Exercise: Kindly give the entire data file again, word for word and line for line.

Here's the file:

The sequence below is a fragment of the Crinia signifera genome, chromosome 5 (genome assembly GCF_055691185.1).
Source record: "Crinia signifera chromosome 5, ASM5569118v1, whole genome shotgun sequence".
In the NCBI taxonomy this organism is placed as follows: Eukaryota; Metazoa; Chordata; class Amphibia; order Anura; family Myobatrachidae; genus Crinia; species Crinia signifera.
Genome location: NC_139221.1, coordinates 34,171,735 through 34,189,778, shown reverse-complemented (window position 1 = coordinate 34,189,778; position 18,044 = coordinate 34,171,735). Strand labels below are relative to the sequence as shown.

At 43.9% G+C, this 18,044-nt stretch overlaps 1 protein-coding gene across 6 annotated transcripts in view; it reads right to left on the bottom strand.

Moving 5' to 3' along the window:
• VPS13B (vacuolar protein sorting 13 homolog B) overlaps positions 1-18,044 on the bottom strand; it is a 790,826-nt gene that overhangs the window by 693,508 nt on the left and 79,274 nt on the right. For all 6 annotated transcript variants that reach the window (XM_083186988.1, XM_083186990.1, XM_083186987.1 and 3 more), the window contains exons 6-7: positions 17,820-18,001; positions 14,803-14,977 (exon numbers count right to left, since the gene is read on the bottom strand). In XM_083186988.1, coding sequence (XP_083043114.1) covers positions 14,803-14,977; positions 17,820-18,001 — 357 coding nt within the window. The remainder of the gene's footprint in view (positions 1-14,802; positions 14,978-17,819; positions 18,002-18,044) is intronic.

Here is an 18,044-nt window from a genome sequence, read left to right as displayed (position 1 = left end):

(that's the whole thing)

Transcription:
The sequence below is a fragment of the Crinia signifera genome, chromosome 5 (genome assembly GCF_055691185.1).
Source record: "Crinia signifera chromosome 5, ASM5569118v1, whole genome shotgun sequence".
In the NCBI taxonomy this organism is placed as follows: Eukaryota; Metazoa; Chordata; class Amphibia; order Anura; family Myobatrachidae; genus Crinia; species Crinia signifera.
Genome location: NC_139221.1, coordinates 34,171,735 through 34,189,778, shown reverse-complemented (window position 1 = coordinate 34,189,778; position 18,044 = coordinate 34,171,735). Strand labels below are relative to the sequence as shown.

At 43.9% G+C, this 18,044-nt stretch overlaps 1 protein-coding gene across 6 annotated transcripts in view; it reads right to left on the bottom strand.

Moving 5' to 3' along the window:
• VPS13B (vacuolar protein sorting 13 homolog B) overlaps positions 1-18,044 on the bottom strand; it is a 790,826-nt gene that overhangs the window by 693,508 nt on the left and 79,274 nt on the right. For all 6 annotated transcript variants that reach the window (XM_083186988.1, XM_083186990.1, XM_083186987.1 and 3 more), the window contains exons 6-7: positions 17,820-18,001; positions 14,803-14,977 (exon numbers count right to left, since the gene is read on the bottom strand). In XM_083186988.1, coding sequence (XP_083043114.1) covers positions 14,803-14,977; positions 17,820-18,001 — 357 coding nt within the window. The remainder of the gene's footprint in view (positions 1-14,802; positions 14,978-17,819; positions 18,002-18,044) is intronic.

Here is an 18,044-nt window from a genome sequence, read left to right as displayed (position 1 = left end):